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Turin's Olympic Moment

Turin's center is a grid of straight lines, and much of its architecture, although created over a period of about 200 years, appears to be the work of a single sensibility. An outstanding example of this uniformity of taste is the western façade of the Piazza Castello, the city's main square, where every evening during the Olympics the day's medals will be awarded. Guarino Guarini's church of San Lorenzo, begun in 1668, and Filippo Juvarra's 1718 Palazzo Madama harmonize with each other so beautifully that the eye reads the whole honey-colored face as a single unit. The effect is completely unlike that of the streets in Rome, say, where clashing architectural styles and languages representing different periods and sensibilities and intents jumble together chaotically.

Behind Piazza Castello there is a Roman gate, one of the few remains of the town that Augustus established here in 28 b.c. This settlement, a square castrum, or camp, was surrounded by 20-foot-high walls and withstood all invaders until the end of the empire, when first the Lombards and then the Franks sacked the city and pulled down most of what Rome had built. Around the ancient gate is Porta Palazzo's market, said to be the largest open-air market in Europe.

Turin remained essentially a provincial city until it was retaken from the French by the house of Savoy in the 16th century. In 1559 Duke Emanuele Filiberto made Turin the capital of his state, which stretched north over the Alps to Geneva. Successive rulers added buildings; many were designed by Guarini, Juvarra, and the third great architect of Baroque Turin, Bernardo Vittone. The whole palace complex is one of the great examples of the humanist belief that man's irrational nature can be tamed by design. Indeed, the city's personality does seem to be hardwired into its urban plan, just as its imperial creators intended it to be.

And yet you only have to look up in the Piazza Castello to see one of the oddest, most impractical pieces of architecture in the world. This is the Mole Antonelliana (mole means "heap"), an Art Nouveau folly that rises from Turin's grand humanist plan like a wild asparagus stalk in a formal flower garden. The Mole consists of a square base, on top of which sits a Greek temple, itself topped with a giant spire. Completed in 1889, it was at the time the tallest brick structure in Europe. Originally commissioned as a synagogue to celebrate the emancipation of non-Catholic religions under Victor Emmanuel II, the Mole eventually grew too expensive for its patrons and was purchased by the state. In 2000 it became the National Museum of Cinema, in honor of Turin's role in the founding of the Italian film industry.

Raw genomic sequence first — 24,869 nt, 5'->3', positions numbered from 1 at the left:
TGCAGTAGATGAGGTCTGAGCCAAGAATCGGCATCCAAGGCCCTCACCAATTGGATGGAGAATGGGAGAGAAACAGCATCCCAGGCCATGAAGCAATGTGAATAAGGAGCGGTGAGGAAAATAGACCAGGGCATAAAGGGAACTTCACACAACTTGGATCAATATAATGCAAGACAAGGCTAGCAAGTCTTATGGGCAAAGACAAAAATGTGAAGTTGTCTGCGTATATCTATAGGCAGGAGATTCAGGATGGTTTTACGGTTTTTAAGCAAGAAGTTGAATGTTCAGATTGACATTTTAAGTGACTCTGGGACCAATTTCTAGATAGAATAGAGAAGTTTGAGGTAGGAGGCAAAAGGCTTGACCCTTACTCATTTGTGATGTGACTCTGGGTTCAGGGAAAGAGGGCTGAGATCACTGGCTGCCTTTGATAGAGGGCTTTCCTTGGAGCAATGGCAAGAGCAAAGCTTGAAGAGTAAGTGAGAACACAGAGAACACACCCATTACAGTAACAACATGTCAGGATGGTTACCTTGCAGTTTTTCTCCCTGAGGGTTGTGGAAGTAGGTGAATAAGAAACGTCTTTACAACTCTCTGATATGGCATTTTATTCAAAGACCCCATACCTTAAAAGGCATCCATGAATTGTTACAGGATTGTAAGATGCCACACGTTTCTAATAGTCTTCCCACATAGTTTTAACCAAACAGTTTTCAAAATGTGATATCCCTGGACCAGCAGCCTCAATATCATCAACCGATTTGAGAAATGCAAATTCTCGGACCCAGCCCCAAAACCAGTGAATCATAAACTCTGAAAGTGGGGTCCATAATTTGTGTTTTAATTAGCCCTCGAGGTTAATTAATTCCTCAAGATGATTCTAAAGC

The museum is wonderful. There is a fine collection of 19th-century moving-image technology: shadow puppets, zoetropes, and other kinds of ocular trickery. In the vast main room you can watch a changing roster of films from red velvet sofas. Exhibits are organized by genre: horror, absurdism, love, animation. In the absurdist room the seats are toilets, in homage to the Buñuel film The Phantom of Liberty. You can't ascend all the way up the Mole (the spire's top blew off in a tornado in 1953), but you can take a glass elevator through its center to a round balcony just below the spire, and from there get one of the best views of the city.

Alice Mattirola, a clever and pretty Turinese hostess, invited me to meet her at the Hafa Café, in the Quadrilatero Romano, or Roman Quarter, the center of the city's nightlife. Here, where the streets are older and narrower, Turin feels more like other Italian cities. Standing in the Piazza Castello, it is hard to fathom that Turin has a dark side. But walk the old Roman streets at night, when the mist rises and the city falls silent, or go out to the Docks Dora area, where blocks of industrial development have been pulled down and nightclubs flourish in ruined factories, and you may feel a shiver. According to occultists, Turin is one of three cities that make up the "triangle" of black magic (London and San Francisco are the others), as well as that of white magic (along with Lyons and Prague). I took the Magic Turin Tour, a nighttime excursion around white- and black-magic sites, and I must confess that by the end I didn't understand the triangle concept any better, although I now know it has something to do with the 45th parallel, lines of energy, and the fact that the city's two rivers, the Po and the Dora, are masculine and feminine, respectively.


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